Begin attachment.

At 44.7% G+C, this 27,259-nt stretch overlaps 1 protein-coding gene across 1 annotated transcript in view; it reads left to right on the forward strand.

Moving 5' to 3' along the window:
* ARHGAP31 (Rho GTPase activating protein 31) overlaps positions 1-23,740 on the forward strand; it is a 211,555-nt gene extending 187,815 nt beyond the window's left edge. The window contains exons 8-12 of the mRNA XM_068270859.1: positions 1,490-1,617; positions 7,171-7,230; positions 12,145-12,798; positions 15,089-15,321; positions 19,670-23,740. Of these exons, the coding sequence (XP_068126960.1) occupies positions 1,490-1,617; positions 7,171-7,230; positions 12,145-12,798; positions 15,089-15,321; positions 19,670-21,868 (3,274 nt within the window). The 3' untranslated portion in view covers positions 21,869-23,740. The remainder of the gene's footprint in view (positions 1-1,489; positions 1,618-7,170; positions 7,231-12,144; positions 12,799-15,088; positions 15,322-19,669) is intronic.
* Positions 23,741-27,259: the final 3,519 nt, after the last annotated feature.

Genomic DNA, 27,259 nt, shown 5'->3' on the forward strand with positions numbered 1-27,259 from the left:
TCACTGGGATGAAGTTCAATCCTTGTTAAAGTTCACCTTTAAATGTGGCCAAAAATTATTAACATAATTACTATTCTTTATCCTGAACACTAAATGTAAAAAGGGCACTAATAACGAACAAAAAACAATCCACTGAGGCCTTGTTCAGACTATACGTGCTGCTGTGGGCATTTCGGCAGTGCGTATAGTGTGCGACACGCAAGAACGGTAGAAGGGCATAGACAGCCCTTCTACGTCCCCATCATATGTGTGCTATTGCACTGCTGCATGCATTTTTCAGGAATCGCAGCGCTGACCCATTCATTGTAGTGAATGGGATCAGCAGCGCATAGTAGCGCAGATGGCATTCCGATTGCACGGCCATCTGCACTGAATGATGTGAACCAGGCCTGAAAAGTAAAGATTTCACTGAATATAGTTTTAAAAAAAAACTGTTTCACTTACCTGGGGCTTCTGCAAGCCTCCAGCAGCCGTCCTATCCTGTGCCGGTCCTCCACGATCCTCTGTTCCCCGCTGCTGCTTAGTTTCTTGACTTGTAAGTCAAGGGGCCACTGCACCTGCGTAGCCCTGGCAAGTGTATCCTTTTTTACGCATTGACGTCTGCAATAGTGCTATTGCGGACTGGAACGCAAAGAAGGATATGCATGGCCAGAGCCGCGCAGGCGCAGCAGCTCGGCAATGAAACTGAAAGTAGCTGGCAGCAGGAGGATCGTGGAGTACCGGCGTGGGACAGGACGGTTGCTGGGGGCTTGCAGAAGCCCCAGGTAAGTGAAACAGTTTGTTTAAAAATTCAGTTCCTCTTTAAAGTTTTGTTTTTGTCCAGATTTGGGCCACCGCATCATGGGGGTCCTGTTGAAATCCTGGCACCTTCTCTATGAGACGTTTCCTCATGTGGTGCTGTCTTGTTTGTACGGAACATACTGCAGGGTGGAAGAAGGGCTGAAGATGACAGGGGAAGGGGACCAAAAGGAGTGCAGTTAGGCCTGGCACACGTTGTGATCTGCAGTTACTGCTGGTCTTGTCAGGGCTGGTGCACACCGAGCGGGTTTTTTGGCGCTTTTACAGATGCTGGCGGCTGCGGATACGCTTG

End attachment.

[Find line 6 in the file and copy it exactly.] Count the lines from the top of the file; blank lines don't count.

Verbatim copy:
TCACTGGGATGAAGTTCAATCCTTGTTAAAGTTCACCTTTAAATGTGGCCAAAAATTATTAACATAATTACTATTCTTTATCCTGAACACTAAATGTAAAAAGGGCACTAATAACGAACAAAAAACAATCCACTGAGGCCTTGTTCAGACTATACGTGCTGCTGTGGGCATTTCGGCAGTGCGTATAGTGTGCGACACGCAAGAACGGTAGAAGGGCATAGACAGCCCTTCTACGTCCCCATCATATGTGTGCTATTGCACTGCTGCATGCATTTTTCAGGAATCGCAGCGCTGACCCATTCATTGTAGTGAATGGGATCAGCAGCGCATAGTAGCGCAGATGGCATTCCGATTGCACGGCCATCTGCACTGAATGATGTGAACCAGGCCTGAAAAGTAAAGATTTCACTGAATATAGTTTTAAAAAAAAACTGTTTCACTTACCTGGGGCTTCTGCAAGCCTCCAGCAGCCGTCCTATCCTGTGCCGGTCCTCCACGATCCTCTGTTCCCCGCTGCTGCTTAGTTTCTTGACTTGTAAGTCAAGGGGCCACTGCACCTGCGTAGCCCTGGCAAGTGTATCCTTTTTTACGCATTGACGTCTGCAATAGTGCTATTGCGGACTGGAACGCAAAGAAGGATATGCATGGCCAGAGCCGCGCAGGCGCAGCAGCTCGGCAATGAAACTGAAAGTAGCTGGCAGCAGGAGGATCGTGGAGTACCGGCGTGGGACAGGACGGTTGCTGGGGGCTTGCAGAAGCCCCAGGTAAGTGAAACAGTTTGTTTAAAAATTCAGTTCCTCTTTAAAGTTTTGTTTTTGTCCAGATTTGGGCCACCGCATCATGGGGGTCCTGTTGAAATCCTGGCACCTTCTCTATGAGACGTTTCCTCATGTGGTGCTGTCTTGTTTGTACGGAACATACTGCAGGGTGGAAGAAGGGCTGAAGATGACAGGGGAAGGGGACCAAAAGGAGTGCAGTTAGGCCTGGCACACGTTGTGATCTGCAGTTACTGCTGGTCTTGTCAGGGCTGGTGCACACCGAGCGGGTTTTTTGGCGCTTTTACAGATGCTGGCGGCTGCGGATACGCTTG